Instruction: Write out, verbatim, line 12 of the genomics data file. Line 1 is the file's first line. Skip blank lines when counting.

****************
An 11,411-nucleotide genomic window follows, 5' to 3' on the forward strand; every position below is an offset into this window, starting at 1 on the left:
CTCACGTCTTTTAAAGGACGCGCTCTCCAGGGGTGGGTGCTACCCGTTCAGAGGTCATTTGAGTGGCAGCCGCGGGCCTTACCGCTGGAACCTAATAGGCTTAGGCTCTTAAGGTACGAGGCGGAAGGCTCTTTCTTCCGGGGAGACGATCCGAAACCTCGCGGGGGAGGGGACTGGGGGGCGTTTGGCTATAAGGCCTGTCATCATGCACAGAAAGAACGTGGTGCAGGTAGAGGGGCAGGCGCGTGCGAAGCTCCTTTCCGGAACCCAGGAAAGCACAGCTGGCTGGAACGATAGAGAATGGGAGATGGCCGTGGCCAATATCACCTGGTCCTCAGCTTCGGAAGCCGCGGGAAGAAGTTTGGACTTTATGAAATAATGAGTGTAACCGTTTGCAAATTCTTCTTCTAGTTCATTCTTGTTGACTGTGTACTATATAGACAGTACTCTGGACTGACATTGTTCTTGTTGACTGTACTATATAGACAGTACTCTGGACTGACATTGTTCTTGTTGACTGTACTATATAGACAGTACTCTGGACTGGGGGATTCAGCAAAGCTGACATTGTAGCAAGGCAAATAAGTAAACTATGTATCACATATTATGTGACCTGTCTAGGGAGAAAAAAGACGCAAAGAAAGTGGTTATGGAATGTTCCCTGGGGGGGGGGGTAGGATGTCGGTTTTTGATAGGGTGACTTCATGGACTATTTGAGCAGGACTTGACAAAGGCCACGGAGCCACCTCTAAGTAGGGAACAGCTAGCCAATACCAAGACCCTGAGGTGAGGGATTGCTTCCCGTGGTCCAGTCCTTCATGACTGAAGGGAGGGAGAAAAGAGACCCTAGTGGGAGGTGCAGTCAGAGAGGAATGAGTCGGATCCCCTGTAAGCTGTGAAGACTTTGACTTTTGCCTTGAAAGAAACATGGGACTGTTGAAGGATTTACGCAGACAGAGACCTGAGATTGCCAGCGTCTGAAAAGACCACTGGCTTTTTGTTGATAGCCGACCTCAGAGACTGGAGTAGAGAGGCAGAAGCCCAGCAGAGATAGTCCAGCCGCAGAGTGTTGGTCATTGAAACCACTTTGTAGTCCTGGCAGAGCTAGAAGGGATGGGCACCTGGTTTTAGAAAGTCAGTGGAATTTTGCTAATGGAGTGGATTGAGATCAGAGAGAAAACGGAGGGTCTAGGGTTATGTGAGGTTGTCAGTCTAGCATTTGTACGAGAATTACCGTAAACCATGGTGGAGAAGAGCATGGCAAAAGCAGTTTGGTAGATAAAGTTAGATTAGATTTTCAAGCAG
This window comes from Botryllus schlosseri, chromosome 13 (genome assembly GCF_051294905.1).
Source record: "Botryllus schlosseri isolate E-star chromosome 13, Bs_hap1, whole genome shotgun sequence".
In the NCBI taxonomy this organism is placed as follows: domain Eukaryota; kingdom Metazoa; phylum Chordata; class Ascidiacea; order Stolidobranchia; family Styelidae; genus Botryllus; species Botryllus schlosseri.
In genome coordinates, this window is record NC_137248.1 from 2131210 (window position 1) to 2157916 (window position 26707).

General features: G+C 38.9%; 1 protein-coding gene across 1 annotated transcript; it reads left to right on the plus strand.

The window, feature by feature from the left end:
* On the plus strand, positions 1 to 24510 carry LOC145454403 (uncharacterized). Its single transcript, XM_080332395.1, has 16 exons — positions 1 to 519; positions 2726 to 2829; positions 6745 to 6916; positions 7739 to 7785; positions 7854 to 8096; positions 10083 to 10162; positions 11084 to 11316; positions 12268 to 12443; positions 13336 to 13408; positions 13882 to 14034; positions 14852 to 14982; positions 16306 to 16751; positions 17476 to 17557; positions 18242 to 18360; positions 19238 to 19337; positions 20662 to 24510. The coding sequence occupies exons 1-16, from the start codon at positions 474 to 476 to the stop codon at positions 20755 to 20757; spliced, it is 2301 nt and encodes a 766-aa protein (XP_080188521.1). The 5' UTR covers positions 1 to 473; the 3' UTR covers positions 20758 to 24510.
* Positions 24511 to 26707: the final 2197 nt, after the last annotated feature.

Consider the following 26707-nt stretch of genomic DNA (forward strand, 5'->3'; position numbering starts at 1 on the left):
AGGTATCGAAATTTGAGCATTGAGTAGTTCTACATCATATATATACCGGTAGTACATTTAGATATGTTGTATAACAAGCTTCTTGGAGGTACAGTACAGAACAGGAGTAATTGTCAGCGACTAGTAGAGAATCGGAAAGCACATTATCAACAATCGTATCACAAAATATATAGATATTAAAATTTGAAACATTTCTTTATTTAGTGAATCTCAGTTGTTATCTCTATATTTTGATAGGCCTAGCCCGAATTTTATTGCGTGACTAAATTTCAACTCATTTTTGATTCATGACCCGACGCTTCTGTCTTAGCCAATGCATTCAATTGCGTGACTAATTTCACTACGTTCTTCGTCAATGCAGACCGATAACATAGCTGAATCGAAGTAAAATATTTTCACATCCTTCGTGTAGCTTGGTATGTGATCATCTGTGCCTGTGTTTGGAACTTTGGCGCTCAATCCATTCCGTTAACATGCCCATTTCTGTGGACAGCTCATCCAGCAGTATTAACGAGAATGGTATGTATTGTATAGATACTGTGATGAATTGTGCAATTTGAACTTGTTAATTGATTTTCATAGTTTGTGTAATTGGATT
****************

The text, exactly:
AGGTATCGAAATTTGAGCATTGAGTAGTTCTACATCATATATATACCGGTAGTACATTTAGATATGTTGTATAACAAGCTTCTTGGAGGTACAGTACAGAACAGGAGTAATTGTCAGCGACTAGTAGAGAATCGGAAAGCACATTATCAACAATCGTATCACAAAATATATAGATATTAAAATTTGAAACATTTCTTTATTTAGTGAATCTCAGTTGTTATCTCTATATTTTGATAGGCCTAGCCCGAATTTTATTGCGTGACTAAATTTCAACTCATTTTTGATTCATGACCCGACGCTTCTGTCTTAGCCAATGCATTCAATTGCGTGACTAATTTCACTACGTTCTTCGTCAATGCAGACCGATAACATAGCTGAATCGAAGTAAAATATTTTCACATCCTTCGTGTAGCTTGGTATGTGATCATCTGTGCCTGTGTTTGGAACTTTGGCGCTCAATCCATTCCGTTAACATGCCCATTTCTGTGGACAGCTCATCCAGCAGTATTAACGAGAATGGTATGTATTGTATAGATACTGTGATGAATTGTGCAATTTGAACTTGTTAATTGATTTTCATAGTTTGTGTAATTGGATT